Angela Y. Walton-Raji on May 27th, 2016

This Week's Pod Cast

 

Hello and welcome back to this week’s episode of the African Roots Podcast! You can reach me always HERE.

I know that you are all getting ready to kick off the summer season with this Memorial Day weekend that is here. I am thrilled that summer weather appears to have finally arrived. Plants and seedlings are blooming and warm weather is finally here!

GenealogyRoadShow

People are busy this week–genealogy on TV was buzzing, and this week we all watched the moving episode on Genealogy Roadshow about one lady’s ancestor was a victim of the Tuskegee Experiment that simply allowed black men to die. Many of us have read of the story. That story moved many of us as we watched.

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BerniceShow2

Last night’s episode of Bernice Bennett’s show was interesting. Her guests were Zann Nelson, and Elizabeth Chew. Both are working on the project at Montpelier, the home of James Madison. It appears that they are also looking for descendants of those once enslaved there at Montpelier. The surnames are TAYLOR, STEWART, TALIAFERRO, AND SHEPPARD. If you have ties to Orange county and any of these surnames, then you may want to touch base with them. Here is the link to connect.

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Rosenwald School in Barco NC Saved

NC Rosenwald School

“A school for poor black children, built nearly a century ago, sat on a trailer Tuesday behind a barbecue restaurant on U.S. 158. Its original site was a little less than a mile away.” ~The Virginina-Pilot, PilotOnline.com

That quote comes from an article about efforts to save an old Rosenwald school in North Carolina, on the outer banks. It has been over 70 years since any teaching took place there, but the effort to preserve the building is so important.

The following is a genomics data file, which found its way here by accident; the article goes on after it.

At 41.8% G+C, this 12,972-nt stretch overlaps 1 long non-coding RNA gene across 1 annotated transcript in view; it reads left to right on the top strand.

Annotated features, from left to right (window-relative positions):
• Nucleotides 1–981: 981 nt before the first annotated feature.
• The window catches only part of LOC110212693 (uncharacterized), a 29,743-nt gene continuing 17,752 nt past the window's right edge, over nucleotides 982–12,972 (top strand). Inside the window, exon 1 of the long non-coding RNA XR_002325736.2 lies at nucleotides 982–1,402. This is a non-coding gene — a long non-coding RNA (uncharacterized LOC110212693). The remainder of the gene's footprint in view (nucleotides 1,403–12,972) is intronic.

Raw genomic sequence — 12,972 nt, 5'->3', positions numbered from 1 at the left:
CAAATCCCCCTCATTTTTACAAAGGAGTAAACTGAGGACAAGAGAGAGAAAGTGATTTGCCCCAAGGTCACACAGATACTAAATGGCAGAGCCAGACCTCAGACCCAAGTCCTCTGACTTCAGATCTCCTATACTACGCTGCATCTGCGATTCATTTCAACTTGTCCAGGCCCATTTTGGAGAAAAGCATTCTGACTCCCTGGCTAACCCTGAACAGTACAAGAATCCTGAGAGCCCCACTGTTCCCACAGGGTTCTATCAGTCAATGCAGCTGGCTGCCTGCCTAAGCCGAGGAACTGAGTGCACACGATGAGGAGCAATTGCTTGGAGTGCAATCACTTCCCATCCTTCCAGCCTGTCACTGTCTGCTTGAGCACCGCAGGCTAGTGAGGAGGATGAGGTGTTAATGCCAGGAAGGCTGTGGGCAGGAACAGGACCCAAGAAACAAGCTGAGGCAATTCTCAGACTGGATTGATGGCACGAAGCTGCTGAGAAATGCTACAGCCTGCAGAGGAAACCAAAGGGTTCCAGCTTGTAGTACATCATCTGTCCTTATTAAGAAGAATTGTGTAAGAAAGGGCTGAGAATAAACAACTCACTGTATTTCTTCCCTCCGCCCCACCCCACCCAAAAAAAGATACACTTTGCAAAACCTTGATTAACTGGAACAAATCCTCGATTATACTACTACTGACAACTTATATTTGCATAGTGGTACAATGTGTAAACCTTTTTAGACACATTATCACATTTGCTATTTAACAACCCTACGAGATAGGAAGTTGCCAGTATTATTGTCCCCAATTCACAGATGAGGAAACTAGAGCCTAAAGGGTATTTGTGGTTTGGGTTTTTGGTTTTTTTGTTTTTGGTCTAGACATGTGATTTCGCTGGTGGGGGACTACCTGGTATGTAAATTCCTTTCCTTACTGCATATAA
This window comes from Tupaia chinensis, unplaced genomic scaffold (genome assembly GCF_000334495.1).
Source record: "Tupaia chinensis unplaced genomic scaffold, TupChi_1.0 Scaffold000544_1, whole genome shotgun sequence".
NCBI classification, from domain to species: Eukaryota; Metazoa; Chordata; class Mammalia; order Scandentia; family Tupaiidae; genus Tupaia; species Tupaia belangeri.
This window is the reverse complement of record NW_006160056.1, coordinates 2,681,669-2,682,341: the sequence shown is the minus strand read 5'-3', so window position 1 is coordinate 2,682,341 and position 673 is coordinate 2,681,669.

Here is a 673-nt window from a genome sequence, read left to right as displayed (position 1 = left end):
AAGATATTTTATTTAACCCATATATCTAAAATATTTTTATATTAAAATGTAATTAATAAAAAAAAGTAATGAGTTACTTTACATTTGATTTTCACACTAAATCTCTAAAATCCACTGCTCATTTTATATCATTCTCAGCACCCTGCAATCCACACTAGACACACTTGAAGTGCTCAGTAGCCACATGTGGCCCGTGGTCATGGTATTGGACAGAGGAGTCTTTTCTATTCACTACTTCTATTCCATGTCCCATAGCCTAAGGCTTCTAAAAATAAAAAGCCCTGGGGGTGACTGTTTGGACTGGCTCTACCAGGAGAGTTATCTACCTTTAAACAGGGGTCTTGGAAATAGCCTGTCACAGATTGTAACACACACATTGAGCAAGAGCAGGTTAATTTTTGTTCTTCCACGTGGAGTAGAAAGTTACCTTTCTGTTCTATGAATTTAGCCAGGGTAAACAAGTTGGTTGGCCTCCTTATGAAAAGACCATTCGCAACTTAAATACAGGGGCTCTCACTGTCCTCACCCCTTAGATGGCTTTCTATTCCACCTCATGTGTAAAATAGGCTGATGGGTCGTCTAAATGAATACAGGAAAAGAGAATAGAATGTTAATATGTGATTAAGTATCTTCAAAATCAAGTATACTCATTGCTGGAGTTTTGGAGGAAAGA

More on the story can be found HERE.
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Ok—so many of us will be watching ROOTs  this weekend. Well—there is a new project to encourage the conclusion of the indexing project, launched by Family Search. Well—the indexing project has partnered with The History Channel, and with the Smithsonian NMAACH to launch the final push to complete the indexing project.

With the airing of ROOTS, there is the final effort to complete the indexing Family Search Freedmen’s Bureau project. The partnership will reach a national community with the airing of Roots. If you have not been an indexer, well this is an opportunity to do so! The goal is to get it down by the opening of the NMAACH completed by September 24th the day of the Grand opening of the Museum.

Let’s all work to get further in our research, and to move from the 1870 census records to those additional records that can be found from the Civil War’s end to that census year!

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Well this is Memorial Day—the origins are not aware of the origin of the holiday with African American. Black people people honored their loved ones, on that weekend before it became a national event. The spirit of memorializing loved ones caught on, and over the years it has morphed into a day that also honors soldiers that served the nation. As we do that–let’s remember the Freedom Fighters—the United States Colored Troops, and so many more–including both men and women who served. All served with honor.